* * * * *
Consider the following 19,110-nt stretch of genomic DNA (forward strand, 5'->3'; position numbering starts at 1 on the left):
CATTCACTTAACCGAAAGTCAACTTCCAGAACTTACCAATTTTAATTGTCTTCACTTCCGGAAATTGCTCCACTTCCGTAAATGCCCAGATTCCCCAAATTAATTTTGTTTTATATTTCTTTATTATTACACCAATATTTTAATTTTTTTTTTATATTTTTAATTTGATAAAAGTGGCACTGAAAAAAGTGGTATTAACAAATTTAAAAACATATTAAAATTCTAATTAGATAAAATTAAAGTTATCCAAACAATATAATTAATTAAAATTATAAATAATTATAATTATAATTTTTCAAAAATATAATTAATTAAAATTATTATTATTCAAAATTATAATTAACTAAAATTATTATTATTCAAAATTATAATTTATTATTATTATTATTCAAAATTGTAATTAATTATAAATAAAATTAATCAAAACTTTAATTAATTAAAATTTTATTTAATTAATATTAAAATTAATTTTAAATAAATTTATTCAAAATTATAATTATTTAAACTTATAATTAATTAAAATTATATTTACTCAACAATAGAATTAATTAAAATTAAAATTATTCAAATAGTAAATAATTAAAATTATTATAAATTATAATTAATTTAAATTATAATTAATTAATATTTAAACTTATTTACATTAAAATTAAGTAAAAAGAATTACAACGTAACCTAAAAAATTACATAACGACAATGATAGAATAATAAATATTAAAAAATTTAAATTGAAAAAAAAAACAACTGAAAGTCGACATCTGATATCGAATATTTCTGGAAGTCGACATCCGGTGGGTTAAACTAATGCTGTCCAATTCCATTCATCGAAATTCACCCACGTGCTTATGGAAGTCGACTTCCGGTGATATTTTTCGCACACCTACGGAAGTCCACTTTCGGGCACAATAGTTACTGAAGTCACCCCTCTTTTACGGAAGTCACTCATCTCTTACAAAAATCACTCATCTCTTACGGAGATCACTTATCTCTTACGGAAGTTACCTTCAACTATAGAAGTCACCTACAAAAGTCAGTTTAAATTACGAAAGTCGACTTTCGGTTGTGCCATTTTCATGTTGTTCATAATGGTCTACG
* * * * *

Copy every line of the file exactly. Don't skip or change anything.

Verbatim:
Consider the following 19,110-nt stretch of genomic DNA (forward strand, 5'->3'; position numbering starts at 1 on the left):
CATTCACTTAACCGAAAGTCAACTTCCAGAACTTACCAATTTTAATTGTCTTCACTTCCGGAAATTGCTCCACTTCCGTAAATGCCCAGATTCCCCAAATTAATTTTGTTTTATATTTCTTTATTATTACACCAATATTTTAATTTTTTTTTTATATTTTTAATTTGATAAAAGTGGCACTGAAAAAAGTGGTATTAACAAATTTAAAAACATATTAAAATTCTAATTAGATAAAATTAAAGTTATCCAAACAATATAATTAATTAAAATTATAAATAATTATAATTATAATTTTTCAAAAATATAATTAATTAAAATTATTATTATTCAAAATTATAATTAACTAAAATTATTATTATTCAAAATTATAATTTATTATTATTATTATTCAAAATTGTAATTAATTATAAATAAAATTAATCAAAACTTTAATTAATTAAAATTTTATTTAATTAATATTAAAATTAATTTTAAATAAATTTATTCAAAATTATAATTATTTAAACTTATAATTAATTAAAATTATATTTACTCAACAATAGAATTAATTAAAATTAAAATTATTCAAATAGTAAATAATTAAAATTATTATAAATTATAATTAATTTAAATTATAATTAATTAATATTTAAACTTATTTACATTAAAATTAAGTAAAAAGAATTACAACGTAACCTAAAAAATTACATAACGACAATGATAGAATAATAAATATTAAAAAATTTAAATTGAAAAAAAAAACAACTGAAAGTCGACATCTGATATCGAATATTTCTGGAAGTCGACATCCGGTGGGTTAAACTAATGCTGTCCAATTCCATTCATCGAAATTCACCCACGTGCTTATGGAAGTCGACTTCCGGTGATATTTTTCGCACACCTACGGAAGTCCACTTTCGGGCACAATAGTTACTGAAGTCACCCCTCTTTTACGGAAGTCACTCATCTCTTACAAAAATCACTCATCTCTTACGGAGATCACTTATCTCTTACGGAAGTTACCTTCAACTATAGAAGTCACCTACAAAAGTCAGTTTAAATTACGAAAGTCGACTTTCGGTTGTGCCATTTTCATGTTGTTCATAATGGTCTACG